A lot of our clients like to track our weather from wherever they live, and I don’t blame them – I used to do it myself before I lived here. He’s how I follow storms and what to look for in weather. Things can be different here in the mountains, so here some things I’ve observed living here. As with all weather, storm prediction is kind of a crapshoot; a great forecast can fizzle out and a weak forecast can strike gold. But these sites at least put some parameters around our hopes and expectations.
There are a lot of choices for information, but my go-to source is OpenSnow Utah, written by Evan Thayer. He offers a concise daily forecast that can be a bit technical, but is worth the effort. The website has a lot of information like 10-day outlook and snowfall history. The National Oceanic and Atmospheric Administration (NOAA) has a nice site where you can select a spot on the map to get specific precipitation, snow total forecasts, and snow level forecasts, which is the altitude above which rain turns to snow. Another good source is local Salt Lake City TV news, whose reports tend to be around 5:15pm and 10:15pm on channels 2 (CBS), 4 (ABC), 5 (NBC) and 13 (Fox). They tend to aim high because they’re also warning people, but they have local knowledge and resources.
Snow level is important – the lower the rain/snow line, the fluffier and deeper the snow. An important feature of snow level is when we’re close to changing over to rain. Just a couple degrees difference in temperature could make a 1000 foot difference in snow level or turn wet snow into great snow. Since the air is so dry here, I find that precipitation often falls as snow or graupel (soft snow pellets with the consistency of Dippin’ Dots) at temperatures as high as 37-38 degrees.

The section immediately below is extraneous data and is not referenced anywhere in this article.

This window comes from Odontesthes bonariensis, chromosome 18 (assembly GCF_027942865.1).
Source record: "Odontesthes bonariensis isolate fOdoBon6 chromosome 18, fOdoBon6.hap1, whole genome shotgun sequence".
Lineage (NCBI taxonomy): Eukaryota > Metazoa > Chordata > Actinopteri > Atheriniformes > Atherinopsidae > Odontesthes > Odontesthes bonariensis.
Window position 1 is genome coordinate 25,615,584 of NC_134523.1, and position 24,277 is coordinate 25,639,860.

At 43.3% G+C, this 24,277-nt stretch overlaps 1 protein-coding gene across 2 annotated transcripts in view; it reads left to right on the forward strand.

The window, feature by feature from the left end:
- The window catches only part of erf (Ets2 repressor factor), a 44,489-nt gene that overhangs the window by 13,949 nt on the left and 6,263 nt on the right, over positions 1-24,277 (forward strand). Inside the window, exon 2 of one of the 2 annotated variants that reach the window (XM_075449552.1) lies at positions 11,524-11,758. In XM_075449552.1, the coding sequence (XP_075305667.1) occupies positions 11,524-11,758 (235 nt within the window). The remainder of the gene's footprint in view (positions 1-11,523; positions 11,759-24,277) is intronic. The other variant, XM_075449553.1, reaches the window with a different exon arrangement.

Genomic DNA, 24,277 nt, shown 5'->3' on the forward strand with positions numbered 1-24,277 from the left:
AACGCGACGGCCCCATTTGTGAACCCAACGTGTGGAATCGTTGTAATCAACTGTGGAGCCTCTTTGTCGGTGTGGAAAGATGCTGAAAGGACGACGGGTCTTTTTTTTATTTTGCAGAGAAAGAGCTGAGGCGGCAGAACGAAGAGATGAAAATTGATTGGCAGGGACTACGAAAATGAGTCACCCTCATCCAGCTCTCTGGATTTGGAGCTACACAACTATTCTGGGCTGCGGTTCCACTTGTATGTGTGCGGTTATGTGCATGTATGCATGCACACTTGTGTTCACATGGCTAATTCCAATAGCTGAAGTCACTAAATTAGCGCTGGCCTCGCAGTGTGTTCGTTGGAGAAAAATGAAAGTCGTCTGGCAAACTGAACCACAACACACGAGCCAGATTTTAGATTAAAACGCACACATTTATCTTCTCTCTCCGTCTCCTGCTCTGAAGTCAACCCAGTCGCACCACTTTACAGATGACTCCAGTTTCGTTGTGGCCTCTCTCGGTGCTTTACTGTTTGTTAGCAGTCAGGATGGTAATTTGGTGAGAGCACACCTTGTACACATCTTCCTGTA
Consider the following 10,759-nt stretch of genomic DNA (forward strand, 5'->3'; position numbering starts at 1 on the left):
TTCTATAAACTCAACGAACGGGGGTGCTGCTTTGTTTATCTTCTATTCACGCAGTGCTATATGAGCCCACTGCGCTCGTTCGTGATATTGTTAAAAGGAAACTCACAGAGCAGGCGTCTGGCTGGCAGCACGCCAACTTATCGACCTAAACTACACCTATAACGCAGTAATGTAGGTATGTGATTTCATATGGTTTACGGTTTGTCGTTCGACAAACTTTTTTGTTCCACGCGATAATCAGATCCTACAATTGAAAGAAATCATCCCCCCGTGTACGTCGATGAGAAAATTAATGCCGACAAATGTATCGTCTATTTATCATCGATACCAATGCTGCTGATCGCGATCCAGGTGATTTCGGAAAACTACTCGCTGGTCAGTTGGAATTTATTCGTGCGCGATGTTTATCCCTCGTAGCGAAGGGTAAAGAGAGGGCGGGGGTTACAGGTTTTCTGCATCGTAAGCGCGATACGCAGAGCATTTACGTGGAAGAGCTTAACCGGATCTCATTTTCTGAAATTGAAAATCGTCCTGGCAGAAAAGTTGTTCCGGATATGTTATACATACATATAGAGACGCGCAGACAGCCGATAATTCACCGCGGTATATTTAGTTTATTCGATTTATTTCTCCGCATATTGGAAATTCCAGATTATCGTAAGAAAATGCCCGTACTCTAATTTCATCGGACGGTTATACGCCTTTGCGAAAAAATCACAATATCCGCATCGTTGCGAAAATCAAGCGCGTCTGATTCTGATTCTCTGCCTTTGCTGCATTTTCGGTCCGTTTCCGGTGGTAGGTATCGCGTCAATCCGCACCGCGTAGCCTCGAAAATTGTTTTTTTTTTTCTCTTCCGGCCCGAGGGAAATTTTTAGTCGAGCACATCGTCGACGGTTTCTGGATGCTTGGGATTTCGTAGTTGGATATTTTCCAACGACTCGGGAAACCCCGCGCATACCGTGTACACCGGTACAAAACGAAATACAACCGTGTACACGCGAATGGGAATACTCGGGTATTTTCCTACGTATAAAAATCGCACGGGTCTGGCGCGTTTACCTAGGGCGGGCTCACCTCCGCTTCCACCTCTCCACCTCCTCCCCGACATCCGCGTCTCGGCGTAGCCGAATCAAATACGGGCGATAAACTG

Some other sites like Weather Underground and The Weather Channel (weather.com) can have good information. Weather.com has a 15-day forecast, but you can drive yourself crazy if you watch that one. A tiny change in their weather model can turn a forecast two weeks out from a blizzard to sunny skies within a few hours. For all long term forecasts, consider them more like trend forecasts – more or less likely for storms rather than an actual specific prediction. Their forecast might be presented with very specific figures, but that precision doesn’t mean that they’re any more accurate a week or two out. It seems to me that weather.com's default forecast is 20% chance of snow so if you see that forecast a number of days in a row, it may just mean that there's a lot of uncertainty.
So to review: I read OpenSnow and weather.com for long term trends, and add local news and NOAA for week-out and sooner. I’d try out a number of sites and then limit yourself to 3-4 sites. Beyond that, I find you tend to get the same information just presented in a different way. And ultimately, when the storm comes I just look out the window.